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Frequently Asked Questions

What is equine massage?

Equine massage is a hands-on treatment to the muscular system that may reduce muscle pain and other symptoms associated with muscle dysfunction.  Massage supports healthy biomechanical movement by addressing the whole body of the horse.  It encourages all of the muscles to work together in unison giving the horse the ability to use its body the way it was designed.

Why should I consider massage for my horse?

  • Increases circulation

  • Stimulates lymphatic system

  • Promotes the flow of nutrients to the muscles

  • Increases range of motion and suppleness

  • Reduces muscle spasms

  • Enhances muscle tone

  • Lengthens connective tissue

  • Reduces inflammation and swelling of joints

  • Increases production of synovial fluid for joint health

  • Reduces stress encouraging relaxation


Signs your horse may benefit from massage:

  • Refuses, hesitates, or switches leads

  • Bucks under saddle

  • Jumps flat, refuses, or hangs one leg over fences

  • Picks up incorrect leads

  • Braces against aids

  • Pins ears when under saddle

  • Resists bending or extension

  • Carries head high or low

  • Shakes or throwing head

  • Hollows back

  • Movements are stiff

  • Girthy or aggressive behavior when being saddled


Benefits of massage:

  • Shortens time for recovery

  • Decreases soreness

  • Decreases pain

  • Decreases stiffness

  • Increases flexibility and range of motion

  • Releases muscle tension

  • Promotes relaxation and cooperative attitude

  • Reduces muscular inflammation associated with exercise

  • Stimulates underdeveloped or weak muscles


Are you insured?

Yes, I carry full liability insurance.


Do you perform massage on a sick or injured horse?

It depends on the horse and the injury or illness.  In most cases, I ask that your veterinarian gives me clearance to work on your horse.


Do I have to be there when my horse receives a massage?

It is not mandatory, but it is very helpful if you are there for the initial session.  Not only will your horse be more comfortable with you there, most owners enjoy watching the process and seeing the reactions from their horse.  Most horses are happy to stand quietly for a massage after the initial session, so attendance for follow-up sessions is optional.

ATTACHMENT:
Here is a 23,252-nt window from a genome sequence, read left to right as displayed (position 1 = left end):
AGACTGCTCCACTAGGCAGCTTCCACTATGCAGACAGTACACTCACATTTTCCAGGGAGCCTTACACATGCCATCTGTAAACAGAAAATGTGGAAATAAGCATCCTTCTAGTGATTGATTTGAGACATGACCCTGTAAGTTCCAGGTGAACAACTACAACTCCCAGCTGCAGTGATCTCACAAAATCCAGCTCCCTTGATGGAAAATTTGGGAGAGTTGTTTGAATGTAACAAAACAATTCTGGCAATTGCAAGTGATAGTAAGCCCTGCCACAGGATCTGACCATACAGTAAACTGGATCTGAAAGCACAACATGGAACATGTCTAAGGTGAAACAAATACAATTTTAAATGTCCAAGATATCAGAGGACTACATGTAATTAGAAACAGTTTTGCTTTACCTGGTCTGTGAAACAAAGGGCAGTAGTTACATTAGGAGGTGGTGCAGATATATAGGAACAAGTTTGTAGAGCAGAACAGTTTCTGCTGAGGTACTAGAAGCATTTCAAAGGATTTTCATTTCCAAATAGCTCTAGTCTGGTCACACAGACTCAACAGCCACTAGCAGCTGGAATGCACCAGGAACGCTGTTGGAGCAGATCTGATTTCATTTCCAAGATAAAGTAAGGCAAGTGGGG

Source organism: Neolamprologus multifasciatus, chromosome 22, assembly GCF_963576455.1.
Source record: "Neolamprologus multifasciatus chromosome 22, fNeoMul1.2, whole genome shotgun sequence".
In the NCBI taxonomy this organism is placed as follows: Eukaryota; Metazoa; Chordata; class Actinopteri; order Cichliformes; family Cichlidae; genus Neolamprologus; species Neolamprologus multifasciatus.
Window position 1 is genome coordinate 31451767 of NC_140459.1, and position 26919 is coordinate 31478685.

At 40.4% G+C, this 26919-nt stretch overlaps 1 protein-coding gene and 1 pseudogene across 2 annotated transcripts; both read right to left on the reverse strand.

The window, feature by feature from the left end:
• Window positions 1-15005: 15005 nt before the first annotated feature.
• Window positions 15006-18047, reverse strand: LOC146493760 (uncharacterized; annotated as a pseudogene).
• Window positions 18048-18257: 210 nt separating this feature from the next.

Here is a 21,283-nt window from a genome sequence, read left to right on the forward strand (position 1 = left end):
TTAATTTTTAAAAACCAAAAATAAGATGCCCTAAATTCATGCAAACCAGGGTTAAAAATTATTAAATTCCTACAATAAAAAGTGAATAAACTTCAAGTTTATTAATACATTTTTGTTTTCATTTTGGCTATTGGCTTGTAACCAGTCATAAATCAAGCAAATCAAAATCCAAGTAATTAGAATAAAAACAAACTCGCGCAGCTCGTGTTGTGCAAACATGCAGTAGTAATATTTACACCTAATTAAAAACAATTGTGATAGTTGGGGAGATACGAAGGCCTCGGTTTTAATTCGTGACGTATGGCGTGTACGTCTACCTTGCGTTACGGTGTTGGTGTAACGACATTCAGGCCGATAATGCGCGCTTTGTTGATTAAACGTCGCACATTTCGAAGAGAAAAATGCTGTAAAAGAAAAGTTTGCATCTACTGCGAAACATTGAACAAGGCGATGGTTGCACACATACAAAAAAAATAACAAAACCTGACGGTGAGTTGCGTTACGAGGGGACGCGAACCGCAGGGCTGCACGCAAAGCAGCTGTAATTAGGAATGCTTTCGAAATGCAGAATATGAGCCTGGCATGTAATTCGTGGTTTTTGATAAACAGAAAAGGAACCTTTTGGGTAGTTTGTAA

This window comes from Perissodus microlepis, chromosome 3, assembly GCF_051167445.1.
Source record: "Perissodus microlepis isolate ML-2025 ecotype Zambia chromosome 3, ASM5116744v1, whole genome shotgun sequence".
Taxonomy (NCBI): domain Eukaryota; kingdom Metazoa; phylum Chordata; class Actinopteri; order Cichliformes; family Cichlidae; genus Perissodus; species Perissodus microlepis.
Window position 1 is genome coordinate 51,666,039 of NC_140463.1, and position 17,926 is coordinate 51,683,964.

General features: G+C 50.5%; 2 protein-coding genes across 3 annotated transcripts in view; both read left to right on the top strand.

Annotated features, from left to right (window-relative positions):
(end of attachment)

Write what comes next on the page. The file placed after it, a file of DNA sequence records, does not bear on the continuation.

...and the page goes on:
How long is the appointment?

The first appointment usually takes 75 minutes.  Subsequent massages are normally 60 minutes.


Is there anything I should do in preparation for the massage?

Your horse doesn’t need to be groomed prior to massage, but he should be dry.  Please don't apply show sheen/coat dressing or hoof oil on the day of the massage.  Fly spray is fine.  Please have a bucket of water and a flake of hay readily available, and decide where your horse will be most comfortable for the massage.  Usually a quiet, low traffic spot works best. 


How often should my horse receive a massage?

The frequency depends on many factors, including the horse’s age, riding discipline, workload and overall health.  


Can you diagnose my horse’s illness/lameness?

No, that is a job for your veterinarian.  Equine massage is not a substitute for veterinary medicine.  Massage is never used to diagnose or treat pain or injury, or prescribe or administer treatment of any nature for the prevention or relief of bodily injury.


Why do you work on the entire horse when only a specific muscle seems sore?

It is important to evaluate the entire horse during a massage.  Often, the muscle that seems the sorest is compensating for an underlying issue.  A full-body massage is necessary to create an overall balance in the body.


Are there times when my horse should NOT receive a massage?

Yes.  Horses who are in shock or running a fever should not receive a massage.  Massage is never used on areas of heat or swelling.  If your horse is suffering from an acute injury, he should first be seen by your veterinarian.


Do you offer gift certificates? 

Yes.  They are the perfect gift for your horse trainer, riding friend, or for a favorite horse (think horse birthdays!).  Thank those who give to you all year round by giving the gift your equine or equine loving friends and family will appreciate.


Note:  Horse massage is not a substitute for regular veterinary, dental, and farrier care.  It is an exemplary component of supplemental care for your horse’s well being.

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